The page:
Metro unveils new DC headquarters, features one-stop shop for disabled riders

Metro and D.C. leaders held a ribbon-cutting ceremony to unveil its new state-of-the-art Metrorail headquarters building in Southwest D.C. Thursday.

The new command post will help consolidate several administrative offices and save Metro about $130 million over the next two decades.

Metro’s new building replaces its former headquarters at the Jackson Graham Building near Gallery Place in Northwest.

In addition to the new workplace for 1,300 Metro employees, the new command center also houses the agency’s Transit Accessibility Center.

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Metro and D.C. leaders held a ribbon-cutting ceremony to unveil its new state-of-the-art Metrorail headquarters building in Southwest D.C. Thursday.

The new building replaces the outdated Jackson Graham Building, the former headquarters building near Gallery Place in Northwest.



The disabled community may be the most excited about the new central office of all the riders who board the transit service daily, said Denise Rush, a disabled rider.

The new command center also houses the agency’s Transit Accessibility Center in addition to the new workplace for 1,300 Metro employees. It’s a one-stop shop for disabled people who need to apply to Metro’s ride-share, door-to-door service called Metro Access.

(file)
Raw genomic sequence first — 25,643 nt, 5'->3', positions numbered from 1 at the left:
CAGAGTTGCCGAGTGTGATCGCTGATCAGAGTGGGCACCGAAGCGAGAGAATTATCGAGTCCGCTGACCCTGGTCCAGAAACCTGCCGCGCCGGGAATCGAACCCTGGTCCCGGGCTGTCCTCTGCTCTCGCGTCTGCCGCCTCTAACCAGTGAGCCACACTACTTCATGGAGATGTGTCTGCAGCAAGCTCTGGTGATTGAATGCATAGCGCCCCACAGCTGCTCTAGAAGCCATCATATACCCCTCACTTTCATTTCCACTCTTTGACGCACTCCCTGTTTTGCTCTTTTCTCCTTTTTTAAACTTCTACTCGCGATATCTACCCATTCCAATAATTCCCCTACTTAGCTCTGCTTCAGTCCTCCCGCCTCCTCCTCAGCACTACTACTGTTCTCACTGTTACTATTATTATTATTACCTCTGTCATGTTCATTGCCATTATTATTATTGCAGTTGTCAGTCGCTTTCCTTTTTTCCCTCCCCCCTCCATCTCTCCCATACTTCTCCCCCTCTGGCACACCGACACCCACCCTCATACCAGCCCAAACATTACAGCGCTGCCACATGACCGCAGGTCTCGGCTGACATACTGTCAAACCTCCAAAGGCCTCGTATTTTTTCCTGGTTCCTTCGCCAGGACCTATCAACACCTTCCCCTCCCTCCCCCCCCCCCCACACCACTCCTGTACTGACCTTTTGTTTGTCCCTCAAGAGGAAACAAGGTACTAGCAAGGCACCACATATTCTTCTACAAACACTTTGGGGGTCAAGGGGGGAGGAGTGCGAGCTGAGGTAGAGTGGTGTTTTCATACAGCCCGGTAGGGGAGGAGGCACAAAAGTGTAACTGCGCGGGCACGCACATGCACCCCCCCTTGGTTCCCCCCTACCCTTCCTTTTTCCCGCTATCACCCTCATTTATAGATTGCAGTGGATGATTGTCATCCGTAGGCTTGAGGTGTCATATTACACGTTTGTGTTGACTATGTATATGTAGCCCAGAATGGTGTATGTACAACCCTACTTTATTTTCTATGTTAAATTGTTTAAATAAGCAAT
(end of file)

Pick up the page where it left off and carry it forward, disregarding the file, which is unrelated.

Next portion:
Back in 2000, Rush began losing her sight. She panicked and worried about losing her job and home.

“I was working for a law firm, and I went blind,” she said. “And, I was sitting on the bottom of the steps crying. And someone said, ‘Metro Access will get you to work.’ I applied, and I never missed [a] day’s work.”

Before the new headquarters, disabled riders, like Rush, had to visit several officers for approval.

“You had to go [to] this place and that place,” she said. “Now, everything is in one building. You don’t have to worry about going anywhere but here.”

Rush believes the ability to apply for the program in one place could help more disabled people use Metro Access, giving them more transit options.

“You don’t know what disabled people go through,” she said. “I want disabled people to be able to go wherever they want to go and not feel uncomfortable.”

This new command post will consolidate several administrative offices and save Metro about $130 million over the next two decades, said Paul Smedberg, chairman of Metro’s Board of Directors.

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